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    Anecdotal Observations On History & Politics

    Entries in Ronald Reagan (13)


    The Tax Debate, Circa 1980

    Tax debate flashback: Reagan vs. Bush during the 1980 Primaries. Reagan: "Government does not tax to get the money it needs, government always needs the money it gets." Around 7:40:


    The Biggest Loser, Electorally Speaking...

    If you look back at the last 110 years of Presidential elections, many point to Ronald Reagan's overwhelming defeat of Walter Mondale in 1984 as the biggest landslide of all time. Indeed, Mondale did take a shellacking, winning only one state (his own) with the District of Columbia (basically a Democratic consolation prize) receiving a mere 13 electoral votes to Reagan's 525. 

    With only 2.4% of the electoral vote, Mondale's electoral count sets the pretty bar low. However, he can rest assured that he was not the biggest loser in a modern Presidential election, electorally speaking. That unique title goes to the long forgotten Republican candidate of 1936, Alf Landon.

    Alf Landon was the governor of Kansas when he was nominated to run a fools errand campaign against the ever-popular Franklin Roosevelt in 1936. The reason for his nomination? He was the only Republican governor to have been re-elected in the midterms of 1934, which an overwhelming Democratic year. Unfortunately for the Kansas Governor, the underwhelming campaign was doomed from the start, even the leadership of his own party even referred to him as "the poor man's Coolidge".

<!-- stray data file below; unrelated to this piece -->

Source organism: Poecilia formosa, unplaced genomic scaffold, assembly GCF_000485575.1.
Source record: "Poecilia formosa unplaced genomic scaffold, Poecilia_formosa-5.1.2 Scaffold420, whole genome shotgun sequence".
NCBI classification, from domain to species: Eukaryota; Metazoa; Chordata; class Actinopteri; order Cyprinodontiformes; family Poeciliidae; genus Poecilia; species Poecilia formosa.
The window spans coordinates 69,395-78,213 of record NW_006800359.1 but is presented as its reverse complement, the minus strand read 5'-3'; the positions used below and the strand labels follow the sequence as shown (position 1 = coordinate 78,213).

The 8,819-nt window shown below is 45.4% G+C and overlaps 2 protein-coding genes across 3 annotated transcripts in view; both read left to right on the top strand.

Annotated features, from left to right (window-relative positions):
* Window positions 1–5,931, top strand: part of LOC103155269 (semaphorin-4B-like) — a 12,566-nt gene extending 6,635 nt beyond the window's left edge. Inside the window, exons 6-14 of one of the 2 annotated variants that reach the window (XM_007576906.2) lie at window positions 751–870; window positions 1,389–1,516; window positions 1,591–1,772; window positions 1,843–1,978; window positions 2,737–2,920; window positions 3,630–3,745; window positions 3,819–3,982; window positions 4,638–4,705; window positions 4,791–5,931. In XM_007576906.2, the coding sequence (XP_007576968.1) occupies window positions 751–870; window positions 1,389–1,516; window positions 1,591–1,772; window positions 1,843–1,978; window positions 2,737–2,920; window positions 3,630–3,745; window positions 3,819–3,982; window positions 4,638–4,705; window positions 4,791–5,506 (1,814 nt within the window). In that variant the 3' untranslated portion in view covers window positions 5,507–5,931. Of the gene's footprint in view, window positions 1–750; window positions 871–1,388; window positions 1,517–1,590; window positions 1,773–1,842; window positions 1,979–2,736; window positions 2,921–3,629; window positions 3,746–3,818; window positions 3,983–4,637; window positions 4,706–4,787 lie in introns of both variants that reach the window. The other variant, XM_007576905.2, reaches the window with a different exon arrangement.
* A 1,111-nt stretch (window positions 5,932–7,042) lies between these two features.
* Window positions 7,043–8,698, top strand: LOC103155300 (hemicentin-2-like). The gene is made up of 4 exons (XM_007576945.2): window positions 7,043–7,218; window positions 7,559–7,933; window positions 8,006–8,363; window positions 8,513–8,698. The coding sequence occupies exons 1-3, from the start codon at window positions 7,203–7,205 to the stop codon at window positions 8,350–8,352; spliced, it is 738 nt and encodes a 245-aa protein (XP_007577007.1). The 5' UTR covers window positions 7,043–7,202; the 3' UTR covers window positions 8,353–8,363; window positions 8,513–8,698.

In the end, Landon did win 2 states, Maine and Vermont, which was one state more than Mondale. But the electoral vote count only added to 8 (to FDR's 523), which is 4 less than Mondale, a mere 1.5% of the electoral vote total compared to Mondale’s 2.4%. Each calculated against its respective total electoral vote count. 


    The Political Faces of Andy Warhol

    "I've always thought that politicians and actors really summed up the American way"
    -- Andy Warhol


    Lending further credence to the saying that "politics is hollywood for ugly people," Andy Warhol's fascination with political figures extended well beyond first lady Jackie Kennedy.

    1. Ronald Reagan (a 1950's ad, painted in 1985)

    2. Maj. General Custer

    3. Teddy Kennedy

    4. Jimmy Carter

    5. Lillian Carter (President's Grandmother)

    6. Uncle Sam

    7. Louis Brandeis (Supreme Court Justice)

    8. JFK

    9. Richard Nixon


    Preppy Politicos

    Politico interviewed the Preppy Handbook and True Prep author Lisa Birnbach to discuss Washington's preppiest pols today. While she made the obligatory references to JFK, the Bush family and John Kerry, several new names were added to her prep list: Michele Obama, Olympia Snowe and Al Franken. Politico also ran an online poll with the article:

    However, readers were obviously disappointed by the choices since 33% have chosen "none of the above". The reason? Maybe today's politicians have strayed too far from classic prep. No one dares wear a bowtie, khaki suit or seersucker -- or better yet, plaid: